Gov. DeSantis signs ‘Greyson’s Law’ safeguarding children at risk of parental harm
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The new law will close gaps in Florida’s child custody laws to prevent the tragedy that befell its namesake from happening again.

Courts will soon be required to consider threats against ex-partners or spouses when setting child visitation and custody policies, thanks to legislation Gov. Ron DeSantis just signed.

The measure (SB 130), which goes into effect July 1, provides several additional factors courts must weigh in determining guardianship and time-sharing, including evidence of domestic violence, sexual violence, neglect, abuse or abandonment — or reasonable belief by a parent that they or their child is in imminent danger.

It’s called “Greyson’s Law,” named for Greyson Kessler, a 4-year-old Broward County boy who was killed by his father in a 2021 murder-suicide.

Boynton Beach Democratic Sen. Lori Berman carried the bill for the past two Legislative Sessions. This year, Hollywood Democratic Rep. Hillary Cassel served as its sponsor in the House, where she ushered it through final passage by a unanimous vote on April 19.

Senators similarly supported the bill a month prior. DeSantis signed it Wednesday, without comment, hours before announcing his candidacy for President.

The story of Greyson’s murder is both tragic and maddening. His mother, Ali Kessler, sought a restraining order for domestic violence against his father, who stalked her using a tracking device and threatened several times to kill her. He once told her by text that she deserved “to have your head separated from your body.”

Knowing Greyson’s life was in danger, she repeatedly fought for exclusive custody. But courts, adhering to Florida’s prior custody laws and domestic violence definitions, acted too slowly. They denied her request until it was too late.

After her son’s death, Kessler fought to change the law so no other parent had to endure her pain. And while a more expansive version of the proposal Berman ran with former Miami Beach Democratic Rep. Mike Grieco failed to pass in 2022, its more streamlined successor — drafted with the Family Law Section of the Florida Bar — won nothing but praise this year.

Hillary Cassel and Lori Berman on the House floor after the unanimous passage of “Greyson’s Law” last month. Image via Ali Kessler.

Kessler told Florida Politics she’s thankful lawmakers took up her cause, saw a need for change and made it happen. She called the measure “just the beginning,” adding that there is “a lot more reform that needs to happen” in Florida’s family courts.

“I really wish something like this existed when I was seeking help, but if this can help just one child, then it’s worth the fight,” she said. “Greyson’s name will live on forever, and I know this had to have been for some reason. I always knew that he was destined to do great things.”

Cassel, who has a 7-year-old son, said she “can’t begin to fathom” what Kessler went through, but Kessler’s ability to turn her loss into action is admirable.

“Although his life was short, (Greyson’s) impact on the state, on our hearts and on the families of Florida will live on forever,” she said.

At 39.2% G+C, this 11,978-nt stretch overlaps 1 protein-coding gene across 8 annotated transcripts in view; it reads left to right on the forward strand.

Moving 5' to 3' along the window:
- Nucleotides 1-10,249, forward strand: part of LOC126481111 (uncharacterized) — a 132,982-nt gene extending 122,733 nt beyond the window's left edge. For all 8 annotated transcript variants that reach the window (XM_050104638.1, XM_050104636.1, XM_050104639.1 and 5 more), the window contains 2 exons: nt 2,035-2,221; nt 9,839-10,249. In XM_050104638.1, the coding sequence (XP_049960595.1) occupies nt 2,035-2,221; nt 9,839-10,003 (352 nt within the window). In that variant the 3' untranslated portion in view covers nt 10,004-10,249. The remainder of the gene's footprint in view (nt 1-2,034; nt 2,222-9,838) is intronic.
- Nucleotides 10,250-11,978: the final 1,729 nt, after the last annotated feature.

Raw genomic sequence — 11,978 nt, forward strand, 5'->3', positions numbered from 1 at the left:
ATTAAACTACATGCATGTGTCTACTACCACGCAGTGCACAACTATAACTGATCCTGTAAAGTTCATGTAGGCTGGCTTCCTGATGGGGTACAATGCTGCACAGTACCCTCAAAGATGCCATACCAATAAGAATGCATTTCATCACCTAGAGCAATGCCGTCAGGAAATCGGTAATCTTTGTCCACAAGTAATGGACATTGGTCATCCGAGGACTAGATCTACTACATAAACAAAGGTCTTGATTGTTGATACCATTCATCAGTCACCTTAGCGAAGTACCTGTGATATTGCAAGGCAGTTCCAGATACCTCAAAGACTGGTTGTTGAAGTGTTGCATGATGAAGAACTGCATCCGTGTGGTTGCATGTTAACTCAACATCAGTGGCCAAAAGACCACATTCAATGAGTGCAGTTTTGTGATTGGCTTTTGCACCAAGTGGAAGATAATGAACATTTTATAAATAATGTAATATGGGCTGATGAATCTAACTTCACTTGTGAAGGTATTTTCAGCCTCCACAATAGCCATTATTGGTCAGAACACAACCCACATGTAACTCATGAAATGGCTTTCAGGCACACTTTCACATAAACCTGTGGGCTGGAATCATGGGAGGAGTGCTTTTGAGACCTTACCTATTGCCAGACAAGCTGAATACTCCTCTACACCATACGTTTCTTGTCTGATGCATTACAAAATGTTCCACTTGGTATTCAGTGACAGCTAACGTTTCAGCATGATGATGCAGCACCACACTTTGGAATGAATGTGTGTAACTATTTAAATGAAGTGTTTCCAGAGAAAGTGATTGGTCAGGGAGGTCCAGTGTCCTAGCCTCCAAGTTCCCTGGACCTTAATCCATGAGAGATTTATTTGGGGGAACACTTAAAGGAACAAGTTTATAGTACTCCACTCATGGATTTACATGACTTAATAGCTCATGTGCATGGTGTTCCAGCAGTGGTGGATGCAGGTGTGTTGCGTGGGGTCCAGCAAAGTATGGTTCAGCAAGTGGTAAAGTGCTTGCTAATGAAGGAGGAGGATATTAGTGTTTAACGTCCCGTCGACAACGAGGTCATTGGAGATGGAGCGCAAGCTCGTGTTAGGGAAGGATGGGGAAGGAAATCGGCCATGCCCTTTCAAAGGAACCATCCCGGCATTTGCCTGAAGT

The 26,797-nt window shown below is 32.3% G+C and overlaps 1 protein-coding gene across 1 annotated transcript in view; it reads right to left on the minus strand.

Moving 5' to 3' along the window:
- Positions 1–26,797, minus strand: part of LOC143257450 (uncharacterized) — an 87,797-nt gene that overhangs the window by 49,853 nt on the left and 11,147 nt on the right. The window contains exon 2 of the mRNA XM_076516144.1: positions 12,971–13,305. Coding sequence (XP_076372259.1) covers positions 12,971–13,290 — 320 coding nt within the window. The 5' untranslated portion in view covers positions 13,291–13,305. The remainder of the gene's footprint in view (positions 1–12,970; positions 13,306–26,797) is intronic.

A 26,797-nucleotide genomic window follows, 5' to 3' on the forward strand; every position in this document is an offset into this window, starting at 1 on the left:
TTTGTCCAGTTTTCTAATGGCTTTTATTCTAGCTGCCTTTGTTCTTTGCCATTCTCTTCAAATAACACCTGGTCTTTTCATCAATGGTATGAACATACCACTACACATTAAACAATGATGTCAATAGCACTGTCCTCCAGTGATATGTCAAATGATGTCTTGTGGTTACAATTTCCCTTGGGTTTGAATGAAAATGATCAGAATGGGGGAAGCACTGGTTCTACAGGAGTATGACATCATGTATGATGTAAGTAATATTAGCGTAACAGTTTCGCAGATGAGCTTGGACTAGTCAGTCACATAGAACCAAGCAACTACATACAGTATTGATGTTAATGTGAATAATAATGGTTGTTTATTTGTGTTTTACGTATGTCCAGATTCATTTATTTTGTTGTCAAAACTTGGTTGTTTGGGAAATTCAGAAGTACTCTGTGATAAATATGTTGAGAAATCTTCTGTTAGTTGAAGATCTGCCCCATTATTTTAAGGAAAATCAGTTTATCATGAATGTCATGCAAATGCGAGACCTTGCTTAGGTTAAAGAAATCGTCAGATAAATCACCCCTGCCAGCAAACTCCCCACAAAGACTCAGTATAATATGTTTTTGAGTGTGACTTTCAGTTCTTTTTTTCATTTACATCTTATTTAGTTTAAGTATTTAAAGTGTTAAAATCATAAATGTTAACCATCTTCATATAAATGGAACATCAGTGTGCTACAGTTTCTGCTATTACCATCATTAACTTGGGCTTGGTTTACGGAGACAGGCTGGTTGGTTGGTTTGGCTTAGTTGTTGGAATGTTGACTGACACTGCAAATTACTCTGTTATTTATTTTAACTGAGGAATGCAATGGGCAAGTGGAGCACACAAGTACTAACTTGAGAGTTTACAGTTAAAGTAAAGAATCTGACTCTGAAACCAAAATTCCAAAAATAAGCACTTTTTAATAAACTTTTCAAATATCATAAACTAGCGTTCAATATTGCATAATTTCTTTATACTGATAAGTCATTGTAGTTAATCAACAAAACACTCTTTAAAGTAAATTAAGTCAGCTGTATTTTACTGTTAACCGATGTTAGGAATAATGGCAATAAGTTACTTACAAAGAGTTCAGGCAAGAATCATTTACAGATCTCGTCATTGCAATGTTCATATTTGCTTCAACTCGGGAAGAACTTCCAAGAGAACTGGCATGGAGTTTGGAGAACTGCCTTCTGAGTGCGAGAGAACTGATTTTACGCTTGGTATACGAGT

“Greyson’s Law” provides several additional factors for courts to weigh when determining custody or time-sharing, including evidence — or reasonable belief by a parent that they or their child is in imminent danger — of domestic violence, sexual violence, neglect, abuse or abandonment.

While Florida Statutes already provide that a person can seek an injunction for domestic violence if they have been a victim or have a reasonable belief they will be, SB 130 will expand those existing factors to also include consideration of when someone is engaging in a pattern of abusive, threatening and intimidating behavior.

The measure also updates the format of domestic violence forms victims of abuse fill out when reporting a crime, a portion Cassel added at the request of Tampa Republican Rep. Traci Koster, a co-sponsor of the House measure. The change, she said, will make it easier for those recently traumatized to detail what happened to them.

“They’re in situations of stress,” she said. “They don’t know their head from their toes, and updating the form to specify the different boxes they can check to make sure the judge reviewing their petition knows what’s going on, I think, is critically important.”

Jesse Scheckner

Jesse Scheckner has covered South Florida with a focus on Miami-Dade County since 2012. His work has been recognized by the Hearst Foundation, Society of Professional Journalists, Florida Society of News Editors, Florida MMA Awards and Miami New Times. Email him at [email protected] and follow him on Twitter @JesseScheckner.


  • Lex

    May 25, 2023 at 2:15 pm

    This law scares me so much. I understand and share the concern for children’s lives and health, but anyone that has spent any serious time around divorce law, knows that allegations of violence and neglect are commonplace and often without any evidence. This law will probably have the effect of keeping children away from fathers. Divorce is destructive enough without giving spouses a weapon to swing at each other like this law.

    • Sandra

      May 29, 2023 at 10:03 am

      Lex,I totally agree with you, I believe that politicians before signing a bill into law should make sure it does not unjustly violate another persons rights in this cas, either parents rights. This reminds me of the Stand your ground law which allows someone to kill a person by saying without evidence that you felt threatened.

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